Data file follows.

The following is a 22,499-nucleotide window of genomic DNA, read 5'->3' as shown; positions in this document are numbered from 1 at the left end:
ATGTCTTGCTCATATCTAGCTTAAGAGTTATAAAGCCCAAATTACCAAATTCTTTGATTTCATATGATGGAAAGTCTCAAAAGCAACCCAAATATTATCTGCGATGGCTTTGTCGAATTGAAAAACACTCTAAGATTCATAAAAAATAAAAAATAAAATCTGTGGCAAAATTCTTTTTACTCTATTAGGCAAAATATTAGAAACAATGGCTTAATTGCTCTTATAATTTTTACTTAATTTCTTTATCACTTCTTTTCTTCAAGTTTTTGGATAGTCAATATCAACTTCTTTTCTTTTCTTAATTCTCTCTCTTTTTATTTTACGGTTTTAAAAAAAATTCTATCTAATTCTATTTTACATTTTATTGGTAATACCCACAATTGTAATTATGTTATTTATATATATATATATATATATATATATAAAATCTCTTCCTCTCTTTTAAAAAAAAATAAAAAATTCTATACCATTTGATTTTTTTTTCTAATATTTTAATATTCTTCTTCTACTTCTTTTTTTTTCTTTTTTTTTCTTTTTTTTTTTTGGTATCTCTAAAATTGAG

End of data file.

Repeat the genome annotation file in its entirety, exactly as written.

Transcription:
The following is a 22,499-nucleotide window of genomic DNA, read 5'->3' as shown; positions in this document are numbered from 1 at the left end:
ATGTCTTGCTCATATCTAGCTTAAGAGTTATAAAGCCCAAATTACCAAATTCTTTGATTTCATATGATGGAAAGTCTCAAAAGCAACCCAAATATTATCTGCGATGGCTTTGTCGAATTGAAAAACACTCTAAGATTCATAAAAAATAAAAAATAAAATCTGTGGCAAAATTCTTTTTACTCTATTAGGCAAAATATTAGAAACAATGGCTTAATTGCTCTTATAATTTTTACTTAATTTCTTTATCACTTCTTTTCTTCAAGTTTTTGGATAGTCAATATCAACTTCTTTTCTTTTCTTAATTCTCTCTCTTTTTATTTTACGGTTTTAAAAAAAATTCTATCTAATTCTATTTTACATTTTATTGGTAATACCCACAATTGTAATTATGTTATTTATATATATATATATATATATATATATAAAATCTCTTCCTCTCTTTTAAAAAAAAATAAAAAATTCTATACCATTTGATTTTTTTTTCTAATATTTTAATATTCTTCTTCTACTTCTTTTTTTTTCTTTTTTTTTCTTTTTTTTTTTTGGTATCTCTAAAATTGAG